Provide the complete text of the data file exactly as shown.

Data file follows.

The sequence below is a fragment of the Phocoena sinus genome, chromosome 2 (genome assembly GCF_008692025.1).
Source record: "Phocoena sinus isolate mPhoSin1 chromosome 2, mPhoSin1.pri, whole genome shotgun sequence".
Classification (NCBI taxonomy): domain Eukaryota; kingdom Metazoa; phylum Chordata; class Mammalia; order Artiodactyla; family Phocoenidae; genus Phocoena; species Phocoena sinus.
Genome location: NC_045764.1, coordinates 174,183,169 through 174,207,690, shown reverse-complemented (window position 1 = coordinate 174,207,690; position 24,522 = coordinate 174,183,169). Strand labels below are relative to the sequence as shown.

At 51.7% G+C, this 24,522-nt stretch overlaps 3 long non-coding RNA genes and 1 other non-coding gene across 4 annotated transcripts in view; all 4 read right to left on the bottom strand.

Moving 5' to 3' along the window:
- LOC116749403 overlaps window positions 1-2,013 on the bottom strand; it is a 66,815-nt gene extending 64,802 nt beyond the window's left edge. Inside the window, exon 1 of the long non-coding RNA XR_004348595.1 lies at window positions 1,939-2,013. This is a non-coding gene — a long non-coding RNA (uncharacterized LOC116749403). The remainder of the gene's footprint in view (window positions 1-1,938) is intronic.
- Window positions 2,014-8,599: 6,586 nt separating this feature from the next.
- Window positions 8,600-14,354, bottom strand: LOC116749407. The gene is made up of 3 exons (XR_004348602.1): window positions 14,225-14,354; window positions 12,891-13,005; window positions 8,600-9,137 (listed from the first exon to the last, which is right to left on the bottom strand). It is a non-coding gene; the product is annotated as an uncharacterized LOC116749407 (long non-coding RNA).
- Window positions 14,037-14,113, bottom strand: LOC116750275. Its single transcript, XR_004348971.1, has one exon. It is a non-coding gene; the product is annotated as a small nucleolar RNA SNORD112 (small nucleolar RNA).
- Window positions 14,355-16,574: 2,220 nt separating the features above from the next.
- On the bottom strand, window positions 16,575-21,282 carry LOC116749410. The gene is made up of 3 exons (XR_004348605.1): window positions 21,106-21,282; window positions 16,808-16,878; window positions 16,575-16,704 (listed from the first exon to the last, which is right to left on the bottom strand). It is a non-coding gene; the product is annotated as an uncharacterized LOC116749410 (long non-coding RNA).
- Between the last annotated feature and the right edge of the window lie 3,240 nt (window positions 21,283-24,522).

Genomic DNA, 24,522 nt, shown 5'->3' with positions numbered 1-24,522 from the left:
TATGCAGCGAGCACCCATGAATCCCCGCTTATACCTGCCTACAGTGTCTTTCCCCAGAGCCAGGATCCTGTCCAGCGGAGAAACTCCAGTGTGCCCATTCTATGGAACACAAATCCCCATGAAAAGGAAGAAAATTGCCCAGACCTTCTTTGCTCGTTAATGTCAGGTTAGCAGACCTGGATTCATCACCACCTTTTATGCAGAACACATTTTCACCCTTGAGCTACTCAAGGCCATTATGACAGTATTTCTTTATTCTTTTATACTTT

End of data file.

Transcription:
The sequence below is a fragment of the Phocoena sinus genome, chromosome 2 (genome assembly GCF_008692025.1).
Source record: "Phocoena sinus isolate mPhoSin1 chromosome 2, mPhoSin1.pri, whole genome shotgun sequence".
Classification (NCBI taxonomy): domain Eukaryota; kingdom Metazoa; phylum Chordata; class Mammalia; order Artiodactyla; family Phocoenidae; genus Phocoena; species Phocoena sinus.
Genome location: NC_045764.1, coordinates 174,183,169 through 174,207,690, shown reverse-complemented (window position 1 = coordinate 174,207,690; position 24,522 = coordinate 174,183,169). Strand labels below are relative to the sequence as shown.

At 51.7% G+C, this 24,522-nt stretch overlaps 3 long non-coding RNA genes and 1 other non-coding gene across 4 annotated transcripts in view; all 4 read right to left on the bottom strand.

Moving 5' to 3' along the window:
- LOC116749403 overlaps window positions 1-2,013 on the bottom strand; it is a 66,815-nt gene extending 64,802 nt beyond the window's left edge. Inside the window, exon 1 of the long non-coding RNA XR_004348595.1 lies at window positions 1,939-2,013. This is a non-coding gene — a long non-coding RNA (uncharacterized LOC116749403). The remainder of the gene's footprint in view (window positions 1-1,938) is intronic.
- Window positions 2,014-8,599: 6,586 nt separating this feature from the next.
- Window positions 8,600-14,354, bottom strand: LOC116749407. The gene is made up of 3 exons (XR_004348602.1): window positions 14,225-14,354; window positions 12,891-13,005; window positions 8,600-9,137 (listed from the first exon to the last, which is right to left on the bottom strand). It is a non-coding gene; the product is annotated as an uncharacterized LOC116749407 (long non-coding RNA).
- Window positions 14,037-14,113, bottom strand: LOC116750275. Its single transcript, XR_004348971.1, has one exon. It is a non-coding gene; the product is annotated as a small nucleolar RNA SNORD112 (small nucleolar RNA).
- Window positions 14,355-16,574: 2,220 nt separating the features above from the next.
- On the bottom strand, window positions 16,575-21,282 carry LOC116749410. The gene is made up of 3 exons (XR_004348605.1): window positions 21,106-21,282; window positions 16,808-16,878; window positions 16,575-16,704 (listed from the first exon to the last, which is right to left on the bottom strand). It is a non-coding gene; the product is annotated as an uncharacterized LOC116749410 (long non-coding RNA).
- Between the last annotated feature and the right edge of the window lie 3,240 nt (window positions 21,283-24,522).

Genomic DNA, 24,522 nt, shown 5'->3' with positions numbered 1-24,522 from the left:
TATGCAGCGAGCACCCATGAATCCCCGCTTATACCTGCCTACAGTGTCTTTCCCCAGAGCCAGGATCCTGTCCAGCGGAGAAACTCCAGTGTGCCCATTCTATGGAACACAAATCCCCATGAAAAGGAAGAAAATTGCCCAGACCTTCTTTGCTCGTTAATGTCAGGTTAGCAGACCTGGATTCATCACCACCTTTTATGCAGAACACATTTTCACCCTTGAGCTACTCAAGGCCATTATGACAGTATTTCTTTATTCTTTTATACTTT